Resources Blog

Dignity of Risk: Implementation tool focussing on dignity to address aged care spiritual needs

Implementation tool focussing on Dignity of Risk available to address aged care spiritual needs.

Dignity of risk relating to spirituality allows a person to carry out their express wishes regarding aspects of life that bring them meaning, purpose, connectedness, identity, and hope. These choices are despite potential negative consequences or risk of physical harm to self.

The focus of the guide is to shift organisational thinking by service providers from having sole decision-making responsibility on behalf of older people, to taking a more balanced approach to managing risk by better understanding older people’s spiritual needs.

Ms Pringle asserts that the Aged Care Quality Standards highlight the need for older people to make their own risk-taking decisions.

‘Whenever a person is restricted from engaging in activities that facilitate their spirituality, it can affect their wellbeing and quality of life. For example, a nature loving older person who is denied outside access due to perceived misadventure such as sunburn or a fall,’ she says.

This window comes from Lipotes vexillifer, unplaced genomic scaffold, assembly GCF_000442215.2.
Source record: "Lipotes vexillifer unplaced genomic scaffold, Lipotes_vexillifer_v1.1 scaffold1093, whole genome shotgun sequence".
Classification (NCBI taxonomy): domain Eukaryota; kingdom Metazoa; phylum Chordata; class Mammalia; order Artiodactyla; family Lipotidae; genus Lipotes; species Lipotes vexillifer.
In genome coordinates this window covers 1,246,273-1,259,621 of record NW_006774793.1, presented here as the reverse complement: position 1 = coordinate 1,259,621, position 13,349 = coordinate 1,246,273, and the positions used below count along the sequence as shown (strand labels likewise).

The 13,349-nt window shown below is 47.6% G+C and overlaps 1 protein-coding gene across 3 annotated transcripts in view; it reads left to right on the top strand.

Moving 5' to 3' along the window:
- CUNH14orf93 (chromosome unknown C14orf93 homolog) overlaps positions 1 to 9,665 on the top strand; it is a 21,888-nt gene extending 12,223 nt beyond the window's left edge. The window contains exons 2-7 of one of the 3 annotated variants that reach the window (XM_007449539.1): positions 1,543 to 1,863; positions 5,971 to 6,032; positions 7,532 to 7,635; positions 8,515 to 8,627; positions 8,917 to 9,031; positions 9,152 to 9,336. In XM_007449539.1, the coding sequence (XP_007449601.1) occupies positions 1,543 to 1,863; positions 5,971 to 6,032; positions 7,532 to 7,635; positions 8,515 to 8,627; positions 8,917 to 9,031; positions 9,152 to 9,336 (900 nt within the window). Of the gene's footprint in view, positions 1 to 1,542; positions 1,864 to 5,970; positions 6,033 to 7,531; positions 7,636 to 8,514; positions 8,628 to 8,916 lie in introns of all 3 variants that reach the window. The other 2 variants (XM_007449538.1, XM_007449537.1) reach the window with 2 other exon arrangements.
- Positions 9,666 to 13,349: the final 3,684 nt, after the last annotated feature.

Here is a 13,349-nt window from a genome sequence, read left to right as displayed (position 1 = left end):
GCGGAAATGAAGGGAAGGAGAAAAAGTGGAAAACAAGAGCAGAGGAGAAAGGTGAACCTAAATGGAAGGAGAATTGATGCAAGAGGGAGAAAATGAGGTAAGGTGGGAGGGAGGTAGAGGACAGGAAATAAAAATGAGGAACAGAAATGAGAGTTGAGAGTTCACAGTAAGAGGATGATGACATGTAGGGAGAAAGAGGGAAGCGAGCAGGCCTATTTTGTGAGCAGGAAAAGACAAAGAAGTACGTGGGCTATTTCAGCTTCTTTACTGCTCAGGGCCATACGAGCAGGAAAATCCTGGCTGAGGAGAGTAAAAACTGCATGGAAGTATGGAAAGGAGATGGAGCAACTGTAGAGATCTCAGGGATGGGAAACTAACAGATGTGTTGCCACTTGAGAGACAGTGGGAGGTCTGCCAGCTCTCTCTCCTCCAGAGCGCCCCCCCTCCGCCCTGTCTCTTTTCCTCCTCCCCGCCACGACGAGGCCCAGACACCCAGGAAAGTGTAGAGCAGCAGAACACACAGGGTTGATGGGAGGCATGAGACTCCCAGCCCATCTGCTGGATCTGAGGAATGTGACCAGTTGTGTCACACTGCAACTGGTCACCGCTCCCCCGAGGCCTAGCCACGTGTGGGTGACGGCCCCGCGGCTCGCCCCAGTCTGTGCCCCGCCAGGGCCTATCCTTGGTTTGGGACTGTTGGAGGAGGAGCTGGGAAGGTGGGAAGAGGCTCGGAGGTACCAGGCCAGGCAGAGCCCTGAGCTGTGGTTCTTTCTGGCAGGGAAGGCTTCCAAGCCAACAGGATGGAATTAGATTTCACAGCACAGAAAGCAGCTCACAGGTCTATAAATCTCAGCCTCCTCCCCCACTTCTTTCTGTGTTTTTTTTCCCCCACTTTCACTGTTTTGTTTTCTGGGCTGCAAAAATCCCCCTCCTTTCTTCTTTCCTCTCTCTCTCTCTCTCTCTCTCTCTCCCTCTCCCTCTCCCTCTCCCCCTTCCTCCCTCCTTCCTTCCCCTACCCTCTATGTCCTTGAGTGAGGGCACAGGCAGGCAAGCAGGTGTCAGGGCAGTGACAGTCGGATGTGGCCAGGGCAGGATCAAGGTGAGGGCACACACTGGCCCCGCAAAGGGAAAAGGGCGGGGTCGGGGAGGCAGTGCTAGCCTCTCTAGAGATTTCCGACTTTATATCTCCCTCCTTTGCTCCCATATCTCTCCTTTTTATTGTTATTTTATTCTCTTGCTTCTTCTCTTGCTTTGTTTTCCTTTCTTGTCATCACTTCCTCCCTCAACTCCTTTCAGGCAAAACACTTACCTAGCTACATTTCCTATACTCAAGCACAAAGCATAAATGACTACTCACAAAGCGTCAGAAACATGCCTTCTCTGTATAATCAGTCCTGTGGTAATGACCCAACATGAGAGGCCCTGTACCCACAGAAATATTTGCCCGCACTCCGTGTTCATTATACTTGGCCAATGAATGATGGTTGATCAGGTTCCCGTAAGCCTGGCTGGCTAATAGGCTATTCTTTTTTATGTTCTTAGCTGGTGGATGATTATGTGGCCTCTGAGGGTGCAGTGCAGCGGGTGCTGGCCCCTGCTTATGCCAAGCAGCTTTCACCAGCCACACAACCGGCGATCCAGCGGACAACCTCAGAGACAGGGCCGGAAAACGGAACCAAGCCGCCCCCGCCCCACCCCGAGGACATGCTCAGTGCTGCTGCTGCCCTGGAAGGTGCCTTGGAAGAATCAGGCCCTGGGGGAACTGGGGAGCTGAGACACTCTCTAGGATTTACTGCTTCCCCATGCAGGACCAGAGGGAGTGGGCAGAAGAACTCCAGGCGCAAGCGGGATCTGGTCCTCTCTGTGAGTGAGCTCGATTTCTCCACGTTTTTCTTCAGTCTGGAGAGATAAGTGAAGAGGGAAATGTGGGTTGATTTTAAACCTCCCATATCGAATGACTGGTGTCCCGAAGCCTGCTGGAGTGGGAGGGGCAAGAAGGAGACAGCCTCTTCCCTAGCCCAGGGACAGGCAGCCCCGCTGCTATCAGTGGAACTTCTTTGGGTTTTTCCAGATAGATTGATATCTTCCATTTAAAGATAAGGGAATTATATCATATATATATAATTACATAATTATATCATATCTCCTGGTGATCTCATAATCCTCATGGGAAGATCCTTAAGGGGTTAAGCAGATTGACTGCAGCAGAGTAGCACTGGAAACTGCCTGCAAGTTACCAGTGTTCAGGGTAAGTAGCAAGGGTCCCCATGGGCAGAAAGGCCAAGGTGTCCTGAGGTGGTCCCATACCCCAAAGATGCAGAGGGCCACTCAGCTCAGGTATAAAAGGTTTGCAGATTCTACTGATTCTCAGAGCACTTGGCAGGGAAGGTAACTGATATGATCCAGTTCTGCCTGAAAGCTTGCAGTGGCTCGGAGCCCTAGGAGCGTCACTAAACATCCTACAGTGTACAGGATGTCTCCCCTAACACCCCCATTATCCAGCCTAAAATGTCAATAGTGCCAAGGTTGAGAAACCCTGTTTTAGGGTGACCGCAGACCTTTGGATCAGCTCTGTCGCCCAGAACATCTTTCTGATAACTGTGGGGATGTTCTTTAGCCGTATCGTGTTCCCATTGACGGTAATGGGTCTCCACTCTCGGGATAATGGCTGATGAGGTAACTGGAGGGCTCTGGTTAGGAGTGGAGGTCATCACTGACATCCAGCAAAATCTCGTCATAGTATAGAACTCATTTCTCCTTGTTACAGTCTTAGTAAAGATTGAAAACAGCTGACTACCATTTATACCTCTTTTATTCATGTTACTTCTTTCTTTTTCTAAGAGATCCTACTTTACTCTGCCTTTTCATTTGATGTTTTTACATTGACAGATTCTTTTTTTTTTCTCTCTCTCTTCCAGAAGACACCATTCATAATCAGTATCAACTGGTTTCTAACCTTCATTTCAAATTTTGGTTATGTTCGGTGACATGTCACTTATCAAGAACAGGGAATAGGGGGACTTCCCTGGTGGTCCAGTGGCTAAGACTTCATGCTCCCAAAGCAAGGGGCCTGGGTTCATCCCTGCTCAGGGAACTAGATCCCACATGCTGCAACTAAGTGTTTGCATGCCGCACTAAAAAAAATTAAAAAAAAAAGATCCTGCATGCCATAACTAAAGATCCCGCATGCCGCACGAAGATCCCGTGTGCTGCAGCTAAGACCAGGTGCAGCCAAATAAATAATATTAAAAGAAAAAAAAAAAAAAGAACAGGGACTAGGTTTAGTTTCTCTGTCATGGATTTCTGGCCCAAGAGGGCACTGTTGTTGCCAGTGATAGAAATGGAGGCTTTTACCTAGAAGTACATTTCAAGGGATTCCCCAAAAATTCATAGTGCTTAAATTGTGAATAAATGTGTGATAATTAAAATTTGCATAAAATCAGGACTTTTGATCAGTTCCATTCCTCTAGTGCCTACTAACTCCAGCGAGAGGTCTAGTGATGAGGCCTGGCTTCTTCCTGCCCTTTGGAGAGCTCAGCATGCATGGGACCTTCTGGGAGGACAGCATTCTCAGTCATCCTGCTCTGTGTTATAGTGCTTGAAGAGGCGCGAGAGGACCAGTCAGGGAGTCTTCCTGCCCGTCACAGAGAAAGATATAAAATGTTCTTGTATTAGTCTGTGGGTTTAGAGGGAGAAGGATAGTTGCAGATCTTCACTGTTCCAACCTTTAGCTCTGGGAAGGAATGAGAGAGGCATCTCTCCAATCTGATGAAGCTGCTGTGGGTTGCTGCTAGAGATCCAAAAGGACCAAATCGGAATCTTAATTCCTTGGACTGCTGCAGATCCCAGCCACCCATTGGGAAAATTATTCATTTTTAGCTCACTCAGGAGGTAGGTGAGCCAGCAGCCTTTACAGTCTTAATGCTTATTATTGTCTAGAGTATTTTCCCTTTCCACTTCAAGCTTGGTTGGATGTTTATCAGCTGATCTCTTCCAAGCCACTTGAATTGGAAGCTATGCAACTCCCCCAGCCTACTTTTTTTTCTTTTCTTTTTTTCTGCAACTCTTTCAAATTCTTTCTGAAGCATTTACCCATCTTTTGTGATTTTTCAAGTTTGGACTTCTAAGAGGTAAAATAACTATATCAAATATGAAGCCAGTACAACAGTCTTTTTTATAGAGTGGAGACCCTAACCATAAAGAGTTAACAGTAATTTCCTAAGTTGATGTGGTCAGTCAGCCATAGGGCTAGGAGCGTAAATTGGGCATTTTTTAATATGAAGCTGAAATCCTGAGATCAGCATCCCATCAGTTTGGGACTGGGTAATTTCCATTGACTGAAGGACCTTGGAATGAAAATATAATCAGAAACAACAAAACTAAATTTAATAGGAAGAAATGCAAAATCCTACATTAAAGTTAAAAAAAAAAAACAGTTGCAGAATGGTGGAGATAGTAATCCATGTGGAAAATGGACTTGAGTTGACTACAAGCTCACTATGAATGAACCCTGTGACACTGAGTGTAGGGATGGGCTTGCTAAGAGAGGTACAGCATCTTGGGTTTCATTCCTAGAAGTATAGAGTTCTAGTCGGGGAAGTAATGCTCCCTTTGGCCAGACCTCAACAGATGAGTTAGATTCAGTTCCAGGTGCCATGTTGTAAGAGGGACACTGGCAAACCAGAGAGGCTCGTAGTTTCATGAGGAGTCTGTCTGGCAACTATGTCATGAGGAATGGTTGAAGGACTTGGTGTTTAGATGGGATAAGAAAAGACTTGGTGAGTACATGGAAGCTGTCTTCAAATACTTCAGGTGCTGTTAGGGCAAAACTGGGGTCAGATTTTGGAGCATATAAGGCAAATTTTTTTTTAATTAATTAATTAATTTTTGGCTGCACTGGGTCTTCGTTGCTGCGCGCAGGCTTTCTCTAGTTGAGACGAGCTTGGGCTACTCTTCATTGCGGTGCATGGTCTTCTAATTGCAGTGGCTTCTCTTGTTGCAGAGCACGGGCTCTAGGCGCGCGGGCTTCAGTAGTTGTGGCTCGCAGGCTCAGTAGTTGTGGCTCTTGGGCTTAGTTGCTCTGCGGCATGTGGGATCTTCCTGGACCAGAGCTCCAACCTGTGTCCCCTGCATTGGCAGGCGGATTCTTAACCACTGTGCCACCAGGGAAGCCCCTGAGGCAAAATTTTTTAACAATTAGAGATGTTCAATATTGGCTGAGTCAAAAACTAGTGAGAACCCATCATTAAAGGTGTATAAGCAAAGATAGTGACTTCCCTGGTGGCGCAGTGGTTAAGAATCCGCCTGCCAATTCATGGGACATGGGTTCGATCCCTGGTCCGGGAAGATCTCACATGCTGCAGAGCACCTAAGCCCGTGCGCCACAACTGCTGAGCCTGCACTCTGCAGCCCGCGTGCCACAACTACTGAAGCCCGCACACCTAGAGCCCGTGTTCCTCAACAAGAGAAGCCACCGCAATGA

The dignity of risk guide is part of the Implementation Tools series and specifically addresses outcome 1.3 of the Aged Care Quality Standards. The guide also aligns with ACQS number 4 to provide better understanding and ways to change restrictive practices that impact risk and spirituality.

Former CEO of Meaningful Ageing Australia, Ilsa Hampton, stressed that ‘whilst aged care service providers have certain health and safety obligations, they need to take a balanced approach to managing risk and respecting older people’s rights’.

‘Most available literature relating to dignity of risk does not focus specifically on spiritual needs. By restricting a person’s right to make decisions involving risk, their spiritual dimension can be directly affected.’

The guide offers service providers a step-by-step approach to help facilitate older people’s spirituality through choice whilst undertaking risk management procedures. If an older person makes a choice that is possibly harmful to them, the organisation is expected to help that person understand the risk and how it could be managed.

Members and Affliliates of Meaningful Ageing Australia can download the guide for free: Outcome Tool 1.2 – Special Focus: Dignity of Risk – Meaningful Ageing Australia

About Elizabeth Pringle, Dignity of Risk Guide Author
Elizabeth Pringle has over 20 years management experience in the areas of executive management, [EMP] ageing and spirituality, learning and development and quality management in aged and community services.
http://www.improvementmatters.com.au

Sample Evidence Based References
All full references available at https://meaningfulageing.org.au/other-resources/

  • Self-reported spirituality was the strongest predictor of Adjustment to Ageing (AtA) (von Humbolt et al 2014),
  • Spiritual support (both religious and nonreligious) is a vital factor in well-being and quality of life at end of life (Nichols 2013),
  • Spiritual beliefs can affect the strategies people use to cope with illness (George, Koenig & McCullough, 2000; Williams & Sternthal, 2007),